Primers designed for the isolated fragments were used on template from tumors and normal colonic tissue for comparison of expression. In a volume of 40 μl, 2 μg total RNA was reverse transcribed with the following conditions: 5 mM MgCl2, 50 mM KCL, 10 mM Tris-HCl, pH 8.3, 1 mM dNTP´s, 1 U RNase inhibitor (Perkin Elmer), 2.5 U MuLV Reverse transcriptase (Perkin Elmer).
The PCR reaction volume was 25 μl containing 500 nM of each primer, 250 nM of DNTP´s, and 2.5 U of ampliTaq (Gibco, Life Technologies). cDNA was diluted 1:20 in water and 10 μl of the same dilution were used for all samples and controls. The primers used were as follows for AQP8 1200r 5'-AAA TGG GGT GCG GGA AAT GAG-3', aqp8f 800 5'-CCT GCT TG TTG GAC TGC TC-3', and aqp8f 150f 5'-TGG CGA GTG TCC TGG TAC-3'. Glyceraldehyde-3-phosphate dehydrogenase was used as internal control with the primers: F 5'-GAA GGC TGG GGC TCA TTT G-3' and R 5'-GAT GGC ATG GAC TGT GGT CA-3'. Thermocycler (PTC 225, Mj Research) was used with an initial denaturation step of 94°C for 2 min, followed by cycles of 94°C for 45 s, 59°C for 30 s, 72°C for 30 s, and a final elongation step of 72°C for 5 min. PCR products amplified after 25, 30, and 35 cycles were separated on a 1.5% agarose gel containing ethidium bromide for comparison between samples and controls.
10 μg total RNA from 3 normal colonic tissues, 2 HNPCC carcinomas, 3 sporadic colon carcinomas and 2 colon cancer cell lines, was separated by size using electrophoresis on 1.5% denaturing agarose gel. The RNA was transferred to a nylon plus membrane (Qiabrane, Qiagen). The membrane was UV-crosslinked and prehybridization and hybridization was as described . A 600 bp gel-purified PCR fragment generated with primer 5'-TGT TTG CAC TGC TCT CTG G-3' and 5'-AAA TGG GGT GCG GGA AAT GT-3' was 32P-labeled with a random primer labelling kit (redi prime DNA labelling system; Pharmacia & Amersham) and used as a probe. The blot was reprobed with radiolabelled β-actin cDNA (Clontech) as loading control. Filters were analyzed with PhosphorImager (Fujix 1000)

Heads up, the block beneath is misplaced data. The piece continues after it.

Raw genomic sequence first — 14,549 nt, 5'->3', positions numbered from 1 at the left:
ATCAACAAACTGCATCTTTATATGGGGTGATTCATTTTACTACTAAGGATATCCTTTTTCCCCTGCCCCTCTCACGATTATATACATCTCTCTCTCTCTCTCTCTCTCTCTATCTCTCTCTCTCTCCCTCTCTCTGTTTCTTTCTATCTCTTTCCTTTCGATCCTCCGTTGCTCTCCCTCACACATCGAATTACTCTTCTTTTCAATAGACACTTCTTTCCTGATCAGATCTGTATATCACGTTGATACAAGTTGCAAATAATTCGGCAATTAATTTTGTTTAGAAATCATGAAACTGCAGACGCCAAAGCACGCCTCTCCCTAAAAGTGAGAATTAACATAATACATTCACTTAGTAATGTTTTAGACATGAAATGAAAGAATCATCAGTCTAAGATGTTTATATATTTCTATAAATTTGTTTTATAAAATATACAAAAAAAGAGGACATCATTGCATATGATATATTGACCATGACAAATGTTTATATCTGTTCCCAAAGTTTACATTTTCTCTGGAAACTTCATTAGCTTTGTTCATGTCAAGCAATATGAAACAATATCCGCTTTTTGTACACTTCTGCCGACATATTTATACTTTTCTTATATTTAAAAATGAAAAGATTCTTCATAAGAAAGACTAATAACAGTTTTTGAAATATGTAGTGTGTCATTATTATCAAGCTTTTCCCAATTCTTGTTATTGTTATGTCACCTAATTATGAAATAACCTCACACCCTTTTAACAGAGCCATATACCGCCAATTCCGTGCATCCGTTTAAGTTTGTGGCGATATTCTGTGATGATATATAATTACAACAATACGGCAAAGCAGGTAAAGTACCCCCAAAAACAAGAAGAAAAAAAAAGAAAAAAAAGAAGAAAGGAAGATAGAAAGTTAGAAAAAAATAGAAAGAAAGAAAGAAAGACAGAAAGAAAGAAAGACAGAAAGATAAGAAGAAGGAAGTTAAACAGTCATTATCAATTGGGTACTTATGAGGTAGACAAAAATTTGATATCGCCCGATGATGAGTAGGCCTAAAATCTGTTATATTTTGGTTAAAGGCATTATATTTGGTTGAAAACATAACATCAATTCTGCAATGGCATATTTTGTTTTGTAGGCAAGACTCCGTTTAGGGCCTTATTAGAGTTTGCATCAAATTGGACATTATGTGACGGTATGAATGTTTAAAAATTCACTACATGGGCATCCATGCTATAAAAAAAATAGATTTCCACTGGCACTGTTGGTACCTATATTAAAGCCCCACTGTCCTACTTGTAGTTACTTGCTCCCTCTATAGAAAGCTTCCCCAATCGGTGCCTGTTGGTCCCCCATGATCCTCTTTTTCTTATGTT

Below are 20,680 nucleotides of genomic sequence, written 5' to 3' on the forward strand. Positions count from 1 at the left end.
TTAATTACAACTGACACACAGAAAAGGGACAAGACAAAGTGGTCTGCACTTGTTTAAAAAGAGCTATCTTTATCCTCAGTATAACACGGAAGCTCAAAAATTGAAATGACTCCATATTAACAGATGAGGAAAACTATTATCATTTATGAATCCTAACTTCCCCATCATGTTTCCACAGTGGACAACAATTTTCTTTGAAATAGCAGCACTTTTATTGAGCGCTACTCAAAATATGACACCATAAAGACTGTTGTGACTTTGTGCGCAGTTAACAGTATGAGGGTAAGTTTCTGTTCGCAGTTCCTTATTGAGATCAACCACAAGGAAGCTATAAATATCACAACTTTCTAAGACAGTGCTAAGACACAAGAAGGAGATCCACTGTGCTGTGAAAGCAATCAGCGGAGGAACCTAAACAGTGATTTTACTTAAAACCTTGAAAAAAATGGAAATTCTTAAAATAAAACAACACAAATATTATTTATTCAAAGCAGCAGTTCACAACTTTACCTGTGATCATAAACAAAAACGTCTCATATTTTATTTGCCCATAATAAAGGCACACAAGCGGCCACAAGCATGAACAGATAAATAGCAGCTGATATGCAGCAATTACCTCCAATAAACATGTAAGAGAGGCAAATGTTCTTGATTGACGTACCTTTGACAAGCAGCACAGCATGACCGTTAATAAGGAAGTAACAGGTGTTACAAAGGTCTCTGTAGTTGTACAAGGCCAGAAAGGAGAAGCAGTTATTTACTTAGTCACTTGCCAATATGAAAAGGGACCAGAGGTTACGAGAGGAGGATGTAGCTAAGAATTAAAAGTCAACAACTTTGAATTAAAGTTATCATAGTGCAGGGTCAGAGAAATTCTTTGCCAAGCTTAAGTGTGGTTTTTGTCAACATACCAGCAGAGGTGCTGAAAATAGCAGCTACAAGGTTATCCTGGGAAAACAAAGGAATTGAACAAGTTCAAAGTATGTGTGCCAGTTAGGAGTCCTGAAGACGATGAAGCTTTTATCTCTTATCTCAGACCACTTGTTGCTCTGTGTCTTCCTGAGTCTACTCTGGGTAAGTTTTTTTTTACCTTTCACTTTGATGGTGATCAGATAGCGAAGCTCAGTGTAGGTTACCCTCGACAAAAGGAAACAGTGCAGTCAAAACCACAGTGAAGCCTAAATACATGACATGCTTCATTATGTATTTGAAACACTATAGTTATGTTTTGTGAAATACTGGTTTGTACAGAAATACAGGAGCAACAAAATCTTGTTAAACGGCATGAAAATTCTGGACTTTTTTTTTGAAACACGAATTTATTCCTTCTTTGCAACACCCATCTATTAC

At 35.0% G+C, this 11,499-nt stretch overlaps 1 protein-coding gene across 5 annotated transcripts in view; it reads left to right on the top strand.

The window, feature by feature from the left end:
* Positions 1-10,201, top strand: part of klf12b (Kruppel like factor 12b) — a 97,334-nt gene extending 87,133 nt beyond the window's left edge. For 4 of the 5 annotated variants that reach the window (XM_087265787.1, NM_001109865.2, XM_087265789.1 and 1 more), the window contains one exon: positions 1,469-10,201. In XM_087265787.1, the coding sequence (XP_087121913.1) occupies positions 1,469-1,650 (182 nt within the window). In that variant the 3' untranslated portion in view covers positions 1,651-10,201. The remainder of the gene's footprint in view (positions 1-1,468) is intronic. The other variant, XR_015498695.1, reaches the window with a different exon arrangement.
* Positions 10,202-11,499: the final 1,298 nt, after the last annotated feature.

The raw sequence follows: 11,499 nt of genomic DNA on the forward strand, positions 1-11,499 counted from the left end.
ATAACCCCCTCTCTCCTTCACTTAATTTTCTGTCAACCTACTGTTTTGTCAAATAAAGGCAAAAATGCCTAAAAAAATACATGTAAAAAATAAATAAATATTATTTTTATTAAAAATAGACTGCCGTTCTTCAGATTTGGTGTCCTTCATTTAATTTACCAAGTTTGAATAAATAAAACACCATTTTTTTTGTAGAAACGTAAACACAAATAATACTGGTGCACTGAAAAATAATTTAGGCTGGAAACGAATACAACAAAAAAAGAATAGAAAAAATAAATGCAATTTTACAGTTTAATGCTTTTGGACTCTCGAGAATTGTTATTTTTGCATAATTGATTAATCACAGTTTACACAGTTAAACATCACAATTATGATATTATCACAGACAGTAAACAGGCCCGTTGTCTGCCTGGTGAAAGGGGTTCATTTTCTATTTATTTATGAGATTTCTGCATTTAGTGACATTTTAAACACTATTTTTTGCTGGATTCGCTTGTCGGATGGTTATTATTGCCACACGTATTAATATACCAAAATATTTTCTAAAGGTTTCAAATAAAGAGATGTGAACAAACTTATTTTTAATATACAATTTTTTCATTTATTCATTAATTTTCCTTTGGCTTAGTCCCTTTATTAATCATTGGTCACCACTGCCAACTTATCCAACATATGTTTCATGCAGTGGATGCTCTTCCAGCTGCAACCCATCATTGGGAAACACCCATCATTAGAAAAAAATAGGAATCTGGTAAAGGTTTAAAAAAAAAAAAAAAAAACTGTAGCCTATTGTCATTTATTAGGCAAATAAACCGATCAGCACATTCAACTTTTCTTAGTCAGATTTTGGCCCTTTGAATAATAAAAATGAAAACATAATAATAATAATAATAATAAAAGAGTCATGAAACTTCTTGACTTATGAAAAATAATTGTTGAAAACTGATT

RNA-in situ hybridization
Consecutive frozen tissue sections were taken from two normal colonic mucosa tissues, one sporadic colonic cancer, one sporadic rectal cancer and one HNPCC cancer. Fourteen μm sections were cut at -18°C in a cryostat (Jung CM 3000, Leica Instrument). One section was processed for RNA-in situ hybridization and the next was stained with Hematoxylin and Eosin (H&E). In situ RNA hybridization was performed as described previously . About 40 bp oligonucleotides from base pairs 165-205 were synthesized as sense and antisense (GeneSet oligos) and used as probes.
The Swedish Cancer Foundation, The Cancer Foundation in Stockholm and The Lion's Cancer Research Foundation in Umeå supported this work. The authors would like to thank Susanne Petersson for valuable advice.